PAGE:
227

I have a Numpy array consisting of a list of lists, representing a two-dimensional array with row labels and column names as shown below:

data = array([['','Col1','Col2'],['Row1',1,2],['Row2',3,4]])

I'd like the resulting DataFrame to have Row1 and Row2 as index values, and Col1, Col2 as header values

I can specify the index as follows:

df = pd.DataFrame(data,index=data[:,0]),

however I am unsure how to best assign column headers.

  • 3
    @behzad.nouri's answer is correct, but I think you should consider if you cannot have the initial data in another form. Because now, your values will be strings and not ints (because of the numpy array mixing ints and strings, so all are casted to string because numpy arrays have to be homogeneous). – joris Dec 24 '13 at 15:54
266

You need to specify data, index and columns to DataFrame constructor, as in:

>>> pd.DataFrame(data=data[1:,1:],    # values
...              index=data[1:,0],    # 1st column as index
...              columns=data[0,1:])  # 1st row as the column names

edit: as in the @joris comment, you may need to change above to np.int_(data[1:,1:]) to have correct data type.

  • 4
    this works - but for such a common structure of input data and desired application to a DataFrame is there not some "shortcut"? This is basically the way that csvs are loaded - and can be managed by the default handling for many csv readers. An analogous structure for df's would be useful. – javadba Nov 17 '18 at 20:26
  • I added a mini helper/convenience method for this as a supplemental answer. – javadba Nov 17 '18 at 21:03
64

Here is an easy to understand solution

import numpy as np
import pandas as pd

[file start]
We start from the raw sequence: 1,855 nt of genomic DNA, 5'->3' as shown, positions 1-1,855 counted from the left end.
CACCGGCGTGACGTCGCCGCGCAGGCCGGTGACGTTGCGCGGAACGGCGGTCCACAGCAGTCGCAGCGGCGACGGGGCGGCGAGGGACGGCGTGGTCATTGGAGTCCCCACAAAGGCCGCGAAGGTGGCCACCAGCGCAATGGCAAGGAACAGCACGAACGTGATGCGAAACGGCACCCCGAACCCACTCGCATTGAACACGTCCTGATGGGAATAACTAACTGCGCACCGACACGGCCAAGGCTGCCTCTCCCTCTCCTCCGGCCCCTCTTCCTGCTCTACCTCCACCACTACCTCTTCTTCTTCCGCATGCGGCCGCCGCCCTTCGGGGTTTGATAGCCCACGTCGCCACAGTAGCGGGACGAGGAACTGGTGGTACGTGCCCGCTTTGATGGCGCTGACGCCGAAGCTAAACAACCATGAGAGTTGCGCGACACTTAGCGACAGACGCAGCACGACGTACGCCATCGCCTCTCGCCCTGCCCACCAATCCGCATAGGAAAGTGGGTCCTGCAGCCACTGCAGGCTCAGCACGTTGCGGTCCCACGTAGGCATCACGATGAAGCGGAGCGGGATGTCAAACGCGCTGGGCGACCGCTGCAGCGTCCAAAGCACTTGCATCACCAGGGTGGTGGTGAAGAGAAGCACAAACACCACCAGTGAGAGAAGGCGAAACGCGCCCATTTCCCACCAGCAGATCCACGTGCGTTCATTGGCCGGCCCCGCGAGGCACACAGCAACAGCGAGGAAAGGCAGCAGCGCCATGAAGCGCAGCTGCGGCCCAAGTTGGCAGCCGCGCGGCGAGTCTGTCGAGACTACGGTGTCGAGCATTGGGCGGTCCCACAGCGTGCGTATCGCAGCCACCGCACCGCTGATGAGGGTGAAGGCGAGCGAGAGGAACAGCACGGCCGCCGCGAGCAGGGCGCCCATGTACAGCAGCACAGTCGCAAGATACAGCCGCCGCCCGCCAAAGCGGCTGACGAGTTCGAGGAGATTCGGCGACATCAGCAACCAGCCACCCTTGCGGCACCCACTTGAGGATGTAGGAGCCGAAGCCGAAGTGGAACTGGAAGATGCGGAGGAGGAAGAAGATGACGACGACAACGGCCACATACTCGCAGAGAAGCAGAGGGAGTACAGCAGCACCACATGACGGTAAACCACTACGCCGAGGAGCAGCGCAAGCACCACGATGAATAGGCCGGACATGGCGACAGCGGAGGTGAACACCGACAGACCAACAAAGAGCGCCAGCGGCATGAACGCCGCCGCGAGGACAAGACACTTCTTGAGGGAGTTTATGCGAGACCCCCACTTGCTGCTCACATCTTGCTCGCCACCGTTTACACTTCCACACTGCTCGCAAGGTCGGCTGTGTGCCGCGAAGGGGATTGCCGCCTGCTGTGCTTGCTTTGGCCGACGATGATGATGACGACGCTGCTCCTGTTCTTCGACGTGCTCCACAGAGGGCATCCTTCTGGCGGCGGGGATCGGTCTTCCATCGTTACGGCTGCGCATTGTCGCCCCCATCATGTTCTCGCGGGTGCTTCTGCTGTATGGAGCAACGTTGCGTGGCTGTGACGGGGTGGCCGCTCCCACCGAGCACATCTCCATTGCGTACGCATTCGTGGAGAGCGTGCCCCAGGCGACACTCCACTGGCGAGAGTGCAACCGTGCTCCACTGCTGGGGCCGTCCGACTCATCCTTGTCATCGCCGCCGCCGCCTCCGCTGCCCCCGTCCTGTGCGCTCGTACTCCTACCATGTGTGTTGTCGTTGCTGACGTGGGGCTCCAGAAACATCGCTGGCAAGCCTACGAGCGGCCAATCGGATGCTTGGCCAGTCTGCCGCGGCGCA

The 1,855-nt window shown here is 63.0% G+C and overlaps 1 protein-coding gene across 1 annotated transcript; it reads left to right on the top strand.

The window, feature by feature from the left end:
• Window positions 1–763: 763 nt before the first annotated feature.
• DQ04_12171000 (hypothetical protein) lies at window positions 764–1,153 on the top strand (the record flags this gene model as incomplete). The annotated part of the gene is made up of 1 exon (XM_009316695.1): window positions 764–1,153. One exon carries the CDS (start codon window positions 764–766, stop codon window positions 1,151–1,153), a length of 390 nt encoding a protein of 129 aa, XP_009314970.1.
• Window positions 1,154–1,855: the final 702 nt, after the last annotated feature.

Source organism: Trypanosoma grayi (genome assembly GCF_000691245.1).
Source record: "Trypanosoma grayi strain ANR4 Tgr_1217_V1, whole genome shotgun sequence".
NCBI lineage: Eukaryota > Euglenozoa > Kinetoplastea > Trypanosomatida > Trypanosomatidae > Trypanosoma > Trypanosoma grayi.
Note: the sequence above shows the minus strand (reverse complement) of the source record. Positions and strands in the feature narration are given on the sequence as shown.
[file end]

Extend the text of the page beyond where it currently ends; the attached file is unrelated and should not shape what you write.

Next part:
# Creating a 2 dimensional numpy array
>>> data = np.array([[5.8, 2.8], [6.0, 2.2]])
>>> print(data)
>>> data
array([[5.8, 2.8],
       [6. , 2.2]])

# Creating pandas dataframe from numpy array
>>> dataset = pd.DataFrame({'Column1': data[:, 0], 'Column2': data[:, 1]})
>>> print(dataset)
   Column1  Column2
0      5.8      2.8
1      6.0      2.2
  • 16
    But you had to manually specify the Series names .. that's not scalable. – javadba Nov 17 '18 at 20:25
24

I agree with Joris; it seems like you should be doing this differently, like with numpy record arrays. Modifying "option 2" from this great answer, you could do it like this:

import pandas
import numpy

dtype = [('Col1','int32'), ('Col2','float32'), ('Col3','float32')]
values = numpy.zeros(20, dtype=dtype)
index = ['Row'+str(i) for i in range(1, len(values)+1)]

df = pandas.DataFrame(values, index=index)
11

This can be done simply by using from_records of pandas DataFrame

import numpy as np
import pandas as pd
# Creating a numpy array
x = np.arange(1,10,1).reshape(-1,1)
dataframe = pd.DataFrame.from_records(x)
  • This answer does not work with the example data provided in the question, i.e. data = array([['','Col1','Col2'],['Row1',1,2],['Row2',3,4]]). – jpp Oct 7 '18 at 12:47
7

Adding to @behzad.nouri 's answer - we can create a helper routine to handle this common scenario:

def csvDf(dat,**kwargs): 
  from numpy import array
  data = array(dat)
  if data is None or len(data)==0 or len(data[0])==0:
    return None
  else:
    return pd.DataFrame(data[1:,1:],index=data[1:,0],columns=data[0,1:],**kwargs)

Let's try it out:

data = [['','a','b','c'],['row1','row1cola','row1colb','row1colc'],
     ['row2','row2cola','row2colb','row2colc'],['row3','row3cola','row3colb','row3colc']]
csvDf(data)

In [61]: csvDf(data)
Out[61]:
             a         b         c
row1  row1cola  row1colb  row1colc
row2  row2cola  row2colb  row2colc
row3  row3cola  row3colb  row3colc
4
    >>import pandas as pd
    >>import numpy as np
    >>data.shape
    (480,193)
    >>type(data)
    numpy.ndarray
    >>df=pd.DataFrame(data=data[0:,0:],
    ...        index=[i for i in range(data.shape[0])],
    ...        columns=['f'+str(i) for i in range(data.shape[1])])
    >>df.head()
    [![array to dataframe][1]][1]

enter image description here

Your Answer

By clicking “Post Your Answer”, you agree to our terms of service, privacy policy and cookie policy

Not the answer you're looking for? Browse other questions tagged or ask your own question.